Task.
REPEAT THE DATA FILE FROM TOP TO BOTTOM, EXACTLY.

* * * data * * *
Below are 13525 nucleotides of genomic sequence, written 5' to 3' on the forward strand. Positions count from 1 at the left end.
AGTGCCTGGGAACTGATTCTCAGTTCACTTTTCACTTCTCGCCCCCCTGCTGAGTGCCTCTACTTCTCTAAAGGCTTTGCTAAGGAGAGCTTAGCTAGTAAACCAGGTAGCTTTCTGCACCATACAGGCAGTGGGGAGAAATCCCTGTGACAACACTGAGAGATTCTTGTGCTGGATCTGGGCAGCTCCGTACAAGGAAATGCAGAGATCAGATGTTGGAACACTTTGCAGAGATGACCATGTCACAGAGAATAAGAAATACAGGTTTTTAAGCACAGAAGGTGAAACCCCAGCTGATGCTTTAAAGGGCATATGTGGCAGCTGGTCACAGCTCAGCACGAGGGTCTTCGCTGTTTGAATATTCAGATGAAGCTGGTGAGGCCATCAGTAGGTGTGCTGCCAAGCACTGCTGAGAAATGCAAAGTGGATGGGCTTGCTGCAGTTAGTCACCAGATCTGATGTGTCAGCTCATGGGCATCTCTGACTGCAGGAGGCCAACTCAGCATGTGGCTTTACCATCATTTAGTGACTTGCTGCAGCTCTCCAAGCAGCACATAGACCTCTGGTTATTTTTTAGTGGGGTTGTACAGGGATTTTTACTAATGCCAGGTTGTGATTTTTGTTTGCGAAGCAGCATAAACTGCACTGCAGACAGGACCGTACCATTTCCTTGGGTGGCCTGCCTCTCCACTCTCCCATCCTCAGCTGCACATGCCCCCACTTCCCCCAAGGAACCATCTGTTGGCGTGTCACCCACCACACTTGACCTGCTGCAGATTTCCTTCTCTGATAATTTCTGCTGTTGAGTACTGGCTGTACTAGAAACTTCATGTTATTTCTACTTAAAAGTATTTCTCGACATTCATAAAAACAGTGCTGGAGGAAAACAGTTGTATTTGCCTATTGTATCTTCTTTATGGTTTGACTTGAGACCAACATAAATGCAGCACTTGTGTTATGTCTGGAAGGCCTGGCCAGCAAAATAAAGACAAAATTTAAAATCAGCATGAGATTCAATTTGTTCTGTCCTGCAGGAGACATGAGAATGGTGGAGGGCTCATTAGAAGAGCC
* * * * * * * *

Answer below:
Below are 13525 nucleotides of genomic sequence, written 5' to 3' on the forward strand. Positions count from 1 at the left end.
AGTGCCTGGGAACTGATTCTCAGTTCACTTTTCACTTCTCGCCCCCCTGCTGAGTGCCTCTACTTCTCTAAAGGCTTTGCTAAGGAGAGCTTAGCTAGTAAACCAGGTAGCTTTCTGCACCATACAGGCAGTGGGGAGAAATCCCTGTGACAACACTGAGAGATTCTTGTGCTGGATCTGGGCAGCTCCGTACAAGGAAATGCAGAGATCAGATGTTGGAACACTTTGCAGAGATGACCATGTCACAGAGAATAAGAAATACAGGTTTTTAAGCACAGAAGGTGAAACCCCAGCTGATGCTTTAAAGGGCATATGTGGCAGCTGGTCACAGCTCAGCACGAGGGTCTTCGCTGTTTGAATATTCAGATGAAGCTGGTGAGGCCATCAGTAGGTGTGCTGCCAAGCACTGCTGAGAAATGCAAAGTGGATGGGCTTGCTGCAGTTAGTCACCAGATCTGATGTGTCAGCTCATGGGCATCTCTGACTGCAGGAGGCCAACTCAGCATGTGGCTTTACCATCATTTAGTGACTTGCTGCAGCTCTCCAAGCAGCACATAGACCTCTGGTTATTTTTTAGTGGGGTTGTACAGGGATTTTTACTAATGCCAGGTTGTGATTTTTGTTTGCGAAGCAGCATAAACTGCACTGCAGACAGGACCGTACCATTTCCTTGGGTGGCCTGCCTCTCCACTCTCCCATCCTCAGCTGCACATGCCCCCACTTCCCCCAAGGAACCATCTGTTGGCGTGTCACCCACCACACTTGACCTGCTGCAGATTTCCTTCTCTGATAATTTCTGCTGTTGAGTACTGGCTGTACTAGAAACTTCATGTTATTTCTACTTAAAAGTATTTCTCGACATTCATAAAAACAGTGCTGGAGGAAAACAGTTGTATTTGCCTATTGTATCTTCTTTATGGTTTGACTTGAGACCAACATAAATGCAGCACTTGTGTTATGTCTGGAAGGCCTGGCCAGCAAAATAAAGACAAAATTTAAAATCAGCATGAGATTCAATTTGTTCTGTCCTGCAGGAGACATGAGAATGGTGGAGGGCTCATTAGAAGAGCC